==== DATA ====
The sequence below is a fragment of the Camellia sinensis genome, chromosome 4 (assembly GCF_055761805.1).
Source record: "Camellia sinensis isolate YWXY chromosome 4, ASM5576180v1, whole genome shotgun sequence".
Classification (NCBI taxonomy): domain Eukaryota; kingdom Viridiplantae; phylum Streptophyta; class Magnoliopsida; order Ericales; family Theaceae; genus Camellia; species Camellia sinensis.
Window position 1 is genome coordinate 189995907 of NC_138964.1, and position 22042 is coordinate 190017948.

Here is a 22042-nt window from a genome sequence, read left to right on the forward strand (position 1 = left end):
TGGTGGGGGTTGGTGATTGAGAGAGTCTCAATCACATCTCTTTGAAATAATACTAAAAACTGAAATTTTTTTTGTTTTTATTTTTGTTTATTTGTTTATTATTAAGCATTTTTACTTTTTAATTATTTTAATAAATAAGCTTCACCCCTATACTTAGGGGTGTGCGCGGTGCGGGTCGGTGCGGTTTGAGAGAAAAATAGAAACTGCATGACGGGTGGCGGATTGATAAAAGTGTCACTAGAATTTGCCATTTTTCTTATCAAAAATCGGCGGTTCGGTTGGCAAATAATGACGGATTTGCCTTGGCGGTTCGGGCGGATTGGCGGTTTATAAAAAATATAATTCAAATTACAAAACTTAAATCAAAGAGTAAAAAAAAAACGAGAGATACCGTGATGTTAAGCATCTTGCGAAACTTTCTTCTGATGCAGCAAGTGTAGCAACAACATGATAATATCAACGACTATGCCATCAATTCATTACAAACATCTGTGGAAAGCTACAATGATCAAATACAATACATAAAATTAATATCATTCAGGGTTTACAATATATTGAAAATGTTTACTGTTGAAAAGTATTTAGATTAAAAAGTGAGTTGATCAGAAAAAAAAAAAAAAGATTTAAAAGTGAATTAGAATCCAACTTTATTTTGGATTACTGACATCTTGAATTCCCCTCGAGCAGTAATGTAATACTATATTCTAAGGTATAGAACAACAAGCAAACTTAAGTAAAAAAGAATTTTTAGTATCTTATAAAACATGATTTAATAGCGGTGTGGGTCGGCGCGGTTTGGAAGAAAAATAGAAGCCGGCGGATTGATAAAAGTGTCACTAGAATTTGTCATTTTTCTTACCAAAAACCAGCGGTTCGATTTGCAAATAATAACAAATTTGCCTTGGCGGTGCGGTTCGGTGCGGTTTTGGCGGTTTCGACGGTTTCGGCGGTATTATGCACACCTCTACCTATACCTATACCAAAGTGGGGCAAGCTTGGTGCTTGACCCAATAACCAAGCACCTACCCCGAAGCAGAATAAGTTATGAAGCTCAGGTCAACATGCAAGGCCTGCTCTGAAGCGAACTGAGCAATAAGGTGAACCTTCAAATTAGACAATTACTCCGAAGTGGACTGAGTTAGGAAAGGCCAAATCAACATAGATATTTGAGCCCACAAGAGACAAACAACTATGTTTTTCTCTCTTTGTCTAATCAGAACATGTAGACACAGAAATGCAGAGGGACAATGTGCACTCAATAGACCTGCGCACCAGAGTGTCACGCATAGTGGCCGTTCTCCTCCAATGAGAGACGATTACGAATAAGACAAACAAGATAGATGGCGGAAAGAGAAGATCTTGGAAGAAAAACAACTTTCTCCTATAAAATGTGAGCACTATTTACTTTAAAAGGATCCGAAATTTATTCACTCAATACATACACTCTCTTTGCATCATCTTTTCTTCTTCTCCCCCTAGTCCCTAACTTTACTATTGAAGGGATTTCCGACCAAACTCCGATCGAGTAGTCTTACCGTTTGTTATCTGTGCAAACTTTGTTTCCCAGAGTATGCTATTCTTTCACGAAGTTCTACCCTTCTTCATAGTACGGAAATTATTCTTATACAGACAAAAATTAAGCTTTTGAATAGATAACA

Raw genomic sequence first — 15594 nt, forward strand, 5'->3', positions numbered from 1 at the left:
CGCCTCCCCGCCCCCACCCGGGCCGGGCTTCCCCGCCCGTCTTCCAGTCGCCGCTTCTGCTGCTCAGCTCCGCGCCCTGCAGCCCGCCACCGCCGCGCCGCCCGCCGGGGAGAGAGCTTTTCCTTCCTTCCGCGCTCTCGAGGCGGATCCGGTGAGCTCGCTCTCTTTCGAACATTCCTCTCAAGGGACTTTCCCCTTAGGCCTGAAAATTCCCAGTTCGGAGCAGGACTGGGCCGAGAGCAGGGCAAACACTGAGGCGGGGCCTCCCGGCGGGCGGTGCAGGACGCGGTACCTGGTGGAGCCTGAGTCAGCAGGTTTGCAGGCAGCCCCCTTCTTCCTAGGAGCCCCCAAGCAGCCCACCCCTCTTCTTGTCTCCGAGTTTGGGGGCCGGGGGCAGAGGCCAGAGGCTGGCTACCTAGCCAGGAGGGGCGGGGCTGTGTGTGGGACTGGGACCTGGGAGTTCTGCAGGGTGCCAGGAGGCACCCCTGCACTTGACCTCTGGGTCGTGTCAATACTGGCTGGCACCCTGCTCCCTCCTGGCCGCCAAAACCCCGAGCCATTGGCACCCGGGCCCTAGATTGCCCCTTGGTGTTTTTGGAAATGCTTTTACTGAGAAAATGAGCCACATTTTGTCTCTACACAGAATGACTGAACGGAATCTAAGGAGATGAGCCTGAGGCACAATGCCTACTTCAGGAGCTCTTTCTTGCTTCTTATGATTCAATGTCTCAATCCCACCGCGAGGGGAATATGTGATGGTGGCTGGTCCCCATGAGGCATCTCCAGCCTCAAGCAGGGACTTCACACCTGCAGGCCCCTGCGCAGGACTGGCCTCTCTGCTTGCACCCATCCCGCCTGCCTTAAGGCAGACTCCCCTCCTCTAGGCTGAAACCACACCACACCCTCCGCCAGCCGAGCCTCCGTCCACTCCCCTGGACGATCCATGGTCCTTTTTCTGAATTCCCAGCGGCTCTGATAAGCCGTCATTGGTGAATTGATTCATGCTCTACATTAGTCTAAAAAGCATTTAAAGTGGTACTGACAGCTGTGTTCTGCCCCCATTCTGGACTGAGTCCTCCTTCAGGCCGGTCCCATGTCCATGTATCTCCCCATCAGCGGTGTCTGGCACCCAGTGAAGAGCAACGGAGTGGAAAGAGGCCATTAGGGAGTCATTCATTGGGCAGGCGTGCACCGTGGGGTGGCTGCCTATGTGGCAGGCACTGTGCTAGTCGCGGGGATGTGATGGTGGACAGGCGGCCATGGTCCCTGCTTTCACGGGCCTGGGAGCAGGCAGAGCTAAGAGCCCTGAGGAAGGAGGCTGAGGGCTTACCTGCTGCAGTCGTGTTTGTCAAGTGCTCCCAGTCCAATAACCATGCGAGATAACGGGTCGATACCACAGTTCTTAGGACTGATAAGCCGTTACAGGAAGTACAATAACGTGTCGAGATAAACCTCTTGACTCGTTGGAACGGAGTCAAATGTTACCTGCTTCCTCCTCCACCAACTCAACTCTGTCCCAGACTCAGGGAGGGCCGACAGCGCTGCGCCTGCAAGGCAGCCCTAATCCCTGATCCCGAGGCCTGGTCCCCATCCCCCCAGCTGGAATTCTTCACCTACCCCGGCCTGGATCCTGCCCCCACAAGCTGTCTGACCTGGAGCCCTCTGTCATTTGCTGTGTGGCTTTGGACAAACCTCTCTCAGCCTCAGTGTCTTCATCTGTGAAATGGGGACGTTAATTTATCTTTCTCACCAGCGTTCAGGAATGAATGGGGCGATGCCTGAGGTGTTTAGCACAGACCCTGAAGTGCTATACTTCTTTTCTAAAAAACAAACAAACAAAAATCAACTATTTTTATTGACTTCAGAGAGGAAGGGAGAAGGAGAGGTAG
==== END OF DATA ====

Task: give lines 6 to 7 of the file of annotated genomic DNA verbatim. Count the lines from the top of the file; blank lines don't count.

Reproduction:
TGGTGGGGGTTGGTGATTGAGAGAGTCTCAATCACATCTCTTTGAAATAATACTAAAAACTGAAATTTTTTTTGTTTTTATTTTTGTTTATTTGTTTATTATTAAGCATTTTTACTTTTTAATTATTTTAATAAATAAGCTTCACCCCTATACTTAGGGGTGTGCGCGGTGCGGGTCGGTGCGGTTTGAGAGAAAAATAGAAACTGCATGACGGGTGGCGGATTGATAAAAGTGTCACTAGAATTTGCCATTTTTCTTATCAAAAATCGGCGGTTCGGTTGGCAAATAATGACGGATTTGCCTTGGCGGTTCGGGCGGATTGGCGGTTTATAAAAAATATAATTCAAATTACAAAACTTAAATCAAAGAGTAAAAAAAAAACGAGAGATACCGTGATGTTAAGCATCTTGCGAAACTTTCTTCTGATGCAGCAAGTGTAGCAACAACATGATAATATCAACGACTATGCCATCAATTCATTACAAACATCTGTGGAAAGCTACAATGATCAAATACAATACATAAAATTAATATCATTCAGGGTTTACAATATATTGAAAATGTTTACTGTTGAAAAGTATTTAGATTAAAAAGTGAGTTGATCAGAAAAAAAAAAAAAAGATTTAAAAGTGAATTAGAATCCAACTTTATTTTGGATTACTGACATCTTGAATTCCCCTCGAGCAGTAATGTAATACTATATTCTAAGGTATAGAACAACAAGCAAACTTAAGTAAAAAAGAATTTTTAGTATCTTATAAAACATGATTTAATAGCGGTGTGGGTCGGCGCGGTTTGGAAGAAAAATAGAAGCCGGCGGATTGATAAAAGTGTCACTAGAATTTGTCATTTTTCTTACCAAAAACCAGCGGTTCGATTTGCAAATAATAACAAATTTGCCTTGGCGGTGCGGTTCGGTGCGGTTTTGGCGGTTTCGACGGTTTCGGCGGTATTATGCACACCTCTACCTATACCTATACCAAAGTGGGGCAAGCTTGGTGCTTGACCCAATAACCAAGCACCTACCCCGAAGCAGAATAAGTTATGAAGCTCAGGTCAACATGCAAGGCCTGCTCTGAAGCGAACTGAGCAATAAGGTGAACCTTCAAATTAGACAATTACTCCGAAGTGGACTGAGTTAGGAAAGGCCAAATCAACATAGATATTTGAGCCCACAAGAGACAAACAACTATGTTTTTCTCTCTTTGTCTAATCAGAACATGTAGACACAGAAATGCAGAGGGACAATGTGCACTCAATAGACCTGCGCACCAGAGTGTCACGCATAGTGGCCGTTCTCCTCCAATGAGAGACGATTACGAATAAGACAAACAAGATAGATGGCGGAAAGAGAAGATCTTGGAAGAAAAACAACTTTCTCCTATAAAATGTGAGCACTATTTACTTTAAAAGGATCCGAAATTTATTCACTCAATACATACACTCTCTTTGCATCATCTTTTCTTCTTCTCCCCCTAGTCCCTAACTTTACTATTGAAGGGATTTCCGACCAAACTCCGATCGAGTAGTCTTACCGTTTGTTATCTGTGCAAACTTTGTTTCCCAGAGTATGCTATTCTTTCACGAAGTTCTACCCTTCTTCATAGTACGGAAATTATTCTTATACAGACAAAAATTAAGCTTTTGAATAGATAACA

Raw genomic sequence first — 15594 nt, forward strand, 5'->3', positions numbered from 1 at the left: